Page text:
Fun Activities to Develop Communication Skills of AAC Users
AAC(Augmentative and Alternative Communication) is a term referring to all communication other than natural speech. This includes communication modes that supplement as well as substitute natural speech of individuals. For people with communication deficits, AAC systems provide a means to convey their needs, wants, feelings, and opinions.
Exciting games and activities can make AAC learning fun. Here are a few activities that can help an AAC user gain skills that enable them to communicate better.
For children fond of reading, shared reading can be a great activity to develop language skills required for communication. You can let them choose one of their favourite books. It’s important to not assume what they prefer to read.
Would you like to read ‘The Hungry Caterpillar, ‘The Silly Pirate’, or something else?
Once the child picks the book, start reading and make observations about the characters and events in the story. Asking too many questions can make the child feel tested. Make comments and pause to see if the communicator has something to say. Make sure you have descriptive words and story-related vocabulary programmed into their AAC systems. Then proceed to ask questions about the story. Pause again to give time for the child to construct a response. Respond by adding more information.
Digital Games with Smart Assistants
Some emergent communicators may be uninterested in exploring the app or device at the start of the AAC journey.The ability of AAC apps to talk to Alexa or Google Assistant can give AAC users the impetus to use their AAC systems. They too would want to interact with this digital ally in the living room that their peers are connecting with.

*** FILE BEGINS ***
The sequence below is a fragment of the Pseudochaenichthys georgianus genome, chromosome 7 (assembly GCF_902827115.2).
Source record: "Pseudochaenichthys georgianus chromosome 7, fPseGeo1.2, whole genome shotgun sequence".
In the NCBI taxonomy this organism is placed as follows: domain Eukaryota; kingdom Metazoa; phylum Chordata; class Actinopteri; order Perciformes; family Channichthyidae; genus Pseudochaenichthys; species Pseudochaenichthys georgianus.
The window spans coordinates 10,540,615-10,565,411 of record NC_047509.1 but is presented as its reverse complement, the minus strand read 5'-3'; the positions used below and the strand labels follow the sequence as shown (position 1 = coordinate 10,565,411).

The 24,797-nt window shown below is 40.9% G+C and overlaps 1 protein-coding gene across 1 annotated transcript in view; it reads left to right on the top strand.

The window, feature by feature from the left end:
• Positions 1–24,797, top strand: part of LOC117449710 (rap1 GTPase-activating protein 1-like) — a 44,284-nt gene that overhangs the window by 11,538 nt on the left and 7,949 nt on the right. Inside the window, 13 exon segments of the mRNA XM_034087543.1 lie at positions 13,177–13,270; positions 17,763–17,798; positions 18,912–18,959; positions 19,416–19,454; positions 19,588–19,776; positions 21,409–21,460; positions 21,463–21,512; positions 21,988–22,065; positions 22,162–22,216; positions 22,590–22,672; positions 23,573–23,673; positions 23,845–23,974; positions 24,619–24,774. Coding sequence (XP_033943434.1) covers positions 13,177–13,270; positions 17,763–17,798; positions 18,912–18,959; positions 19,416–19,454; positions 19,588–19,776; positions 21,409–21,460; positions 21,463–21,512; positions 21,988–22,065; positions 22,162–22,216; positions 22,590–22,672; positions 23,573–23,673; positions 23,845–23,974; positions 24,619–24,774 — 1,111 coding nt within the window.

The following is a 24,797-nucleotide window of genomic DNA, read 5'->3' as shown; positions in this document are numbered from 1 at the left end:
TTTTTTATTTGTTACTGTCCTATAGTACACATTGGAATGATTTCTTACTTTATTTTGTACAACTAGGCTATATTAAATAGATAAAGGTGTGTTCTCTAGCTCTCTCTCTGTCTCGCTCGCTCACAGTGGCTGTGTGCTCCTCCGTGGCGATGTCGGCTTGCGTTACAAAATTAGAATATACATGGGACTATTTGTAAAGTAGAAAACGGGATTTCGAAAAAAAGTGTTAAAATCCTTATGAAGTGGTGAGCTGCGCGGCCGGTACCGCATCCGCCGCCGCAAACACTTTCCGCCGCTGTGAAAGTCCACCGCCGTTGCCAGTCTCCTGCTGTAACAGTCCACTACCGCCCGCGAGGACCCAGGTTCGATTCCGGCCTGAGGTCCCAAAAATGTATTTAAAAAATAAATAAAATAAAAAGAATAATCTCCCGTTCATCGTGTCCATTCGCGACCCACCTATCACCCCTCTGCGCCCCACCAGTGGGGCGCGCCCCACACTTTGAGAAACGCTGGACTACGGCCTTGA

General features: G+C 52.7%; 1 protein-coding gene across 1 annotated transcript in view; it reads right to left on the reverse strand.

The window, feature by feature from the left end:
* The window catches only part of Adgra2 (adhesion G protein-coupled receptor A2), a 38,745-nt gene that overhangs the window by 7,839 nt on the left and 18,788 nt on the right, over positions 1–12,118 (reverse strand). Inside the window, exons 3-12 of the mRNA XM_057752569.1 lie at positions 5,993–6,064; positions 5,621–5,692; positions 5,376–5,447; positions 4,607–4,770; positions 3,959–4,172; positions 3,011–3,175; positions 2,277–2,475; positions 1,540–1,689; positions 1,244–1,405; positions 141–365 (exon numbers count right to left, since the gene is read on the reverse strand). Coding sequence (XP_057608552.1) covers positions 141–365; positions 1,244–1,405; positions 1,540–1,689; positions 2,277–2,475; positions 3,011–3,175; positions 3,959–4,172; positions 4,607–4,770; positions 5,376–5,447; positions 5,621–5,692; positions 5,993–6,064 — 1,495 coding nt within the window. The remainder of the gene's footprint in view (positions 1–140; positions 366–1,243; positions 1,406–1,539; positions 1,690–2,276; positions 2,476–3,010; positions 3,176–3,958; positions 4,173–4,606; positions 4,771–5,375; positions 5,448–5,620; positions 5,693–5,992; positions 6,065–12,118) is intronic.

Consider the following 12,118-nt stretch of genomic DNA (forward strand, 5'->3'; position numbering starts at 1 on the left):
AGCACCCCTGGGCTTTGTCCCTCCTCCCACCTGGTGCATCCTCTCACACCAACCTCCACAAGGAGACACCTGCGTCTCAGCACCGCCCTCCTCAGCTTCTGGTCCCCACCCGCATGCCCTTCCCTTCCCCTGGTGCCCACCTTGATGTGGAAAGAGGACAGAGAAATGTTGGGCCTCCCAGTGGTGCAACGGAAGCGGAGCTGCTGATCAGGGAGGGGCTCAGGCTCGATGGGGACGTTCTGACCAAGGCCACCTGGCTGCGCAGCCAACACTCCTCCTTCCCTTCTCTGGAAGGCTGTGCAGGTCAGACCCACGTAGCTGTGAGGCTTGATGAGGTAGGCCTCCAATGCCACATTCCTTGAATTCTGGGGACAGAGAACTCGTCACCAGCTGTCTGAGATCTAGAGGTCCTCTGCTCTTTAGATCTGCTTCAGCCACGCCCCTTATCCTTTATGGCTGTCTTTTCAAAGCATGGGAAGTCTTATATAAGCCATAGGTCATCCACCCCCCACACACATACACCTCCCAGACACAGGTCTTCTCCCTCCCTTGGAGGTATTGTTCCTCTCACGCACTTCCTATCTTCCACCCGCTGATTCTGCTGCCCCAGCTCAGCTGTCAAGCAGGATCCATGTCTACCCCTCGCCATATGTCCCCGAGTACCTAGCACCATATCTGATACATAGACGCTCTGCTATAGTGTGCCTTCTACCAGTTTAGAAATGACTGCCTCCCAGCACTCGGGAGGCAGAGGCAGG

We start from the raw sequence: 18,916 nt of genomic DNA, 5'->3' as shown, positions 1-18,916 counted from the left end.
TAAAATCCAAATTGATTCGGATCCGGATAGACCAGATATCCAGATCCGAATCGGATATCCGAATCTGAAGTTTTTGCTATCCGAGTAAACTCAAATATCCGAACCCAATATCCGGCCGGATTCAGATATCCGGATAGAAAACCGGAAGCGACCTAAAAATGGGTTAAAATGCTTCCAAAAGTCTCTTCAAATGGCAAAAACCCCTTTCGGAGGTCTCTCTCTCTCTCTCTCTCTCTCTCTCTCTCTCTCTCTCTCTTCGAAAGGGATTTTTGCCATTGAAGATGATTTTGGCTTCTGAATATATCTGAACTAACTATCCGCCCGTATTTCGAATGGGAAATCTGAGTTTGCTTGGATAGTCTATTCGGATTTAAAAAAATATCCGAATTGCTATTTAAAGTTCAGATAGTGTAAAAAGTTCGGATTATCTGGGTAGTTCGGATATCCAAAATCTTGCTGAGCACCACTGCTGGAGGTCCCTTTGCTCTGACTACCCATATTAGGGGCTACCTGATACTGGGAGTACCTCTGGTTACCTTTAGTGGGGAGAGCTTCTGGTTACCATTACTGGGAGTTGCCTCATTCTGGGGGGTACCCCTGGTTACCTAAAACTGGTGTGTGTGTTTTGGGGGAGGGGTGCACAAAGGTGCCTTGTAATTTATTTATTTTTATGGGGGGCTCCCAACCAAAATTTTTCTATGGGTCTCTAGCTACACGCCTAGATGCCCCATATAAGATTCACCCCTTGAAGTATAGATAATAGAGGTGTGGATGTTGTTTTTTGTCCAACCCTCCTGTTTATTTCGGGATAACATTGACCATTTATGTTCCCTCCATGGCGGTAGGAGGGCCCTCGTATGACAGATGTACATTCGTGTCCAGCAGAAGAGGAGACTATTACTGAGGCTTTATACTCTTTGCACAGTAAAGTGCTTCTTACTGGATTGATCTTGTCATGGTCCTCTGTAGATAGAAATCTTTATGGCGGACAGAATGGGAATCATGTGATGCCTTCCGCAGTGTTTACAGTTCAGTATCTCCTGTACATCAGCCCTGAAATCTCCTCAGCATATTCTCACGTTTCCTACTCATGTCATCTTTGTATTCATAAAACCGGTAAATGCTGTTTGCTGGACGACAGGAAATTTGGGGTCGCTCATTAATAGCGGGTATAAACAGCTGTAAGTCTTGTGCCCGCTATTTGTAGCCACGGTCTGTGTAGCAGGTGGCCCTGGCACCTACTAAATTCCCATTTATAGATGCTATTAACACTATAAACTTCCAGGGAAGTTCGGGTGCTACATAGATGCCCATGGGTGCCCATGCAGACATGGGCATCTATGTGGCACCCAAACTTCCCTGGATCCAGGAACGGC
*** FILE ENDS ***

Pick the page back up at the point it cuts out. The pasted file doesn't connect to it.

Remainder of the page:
Smart assistants have something for every learner, from number puzzles to quizzes and silly games. Since most games can be played by communicators using high tech AAC systems, smart assistant’s can serve as quite a dynamic tool for communication, learning, and entertainment. Animal Sounds’ with Google Assistant and ‘Memory Tic Tac Toe’ with Alexa are some examples of games AAC users can play with smart assistants.
What’s in the Bag?
This simple game can be played using just a cardboard box, paper bag or a tote bag. Put a few things in the bag and ask children to reach into the bag and guess the item they have picked.
Encourage children to describe the item – how it feels, the size, shape, etc. using their AAC systems.
Prompt by asking questions such as ‘Is it soft or hard?’
Children can also find any other item in the room that belongs to the same category as the item they picked. For example, if they picked a sharpener, they can be encouraged to find a related item such as a pencil or an eraser.
Be it in the classroom or at home, these exciting activities and games can motivate children to communicate and interact more. Besides, such games also lessen the workload of the communication partner and makes learning a more fun activity.
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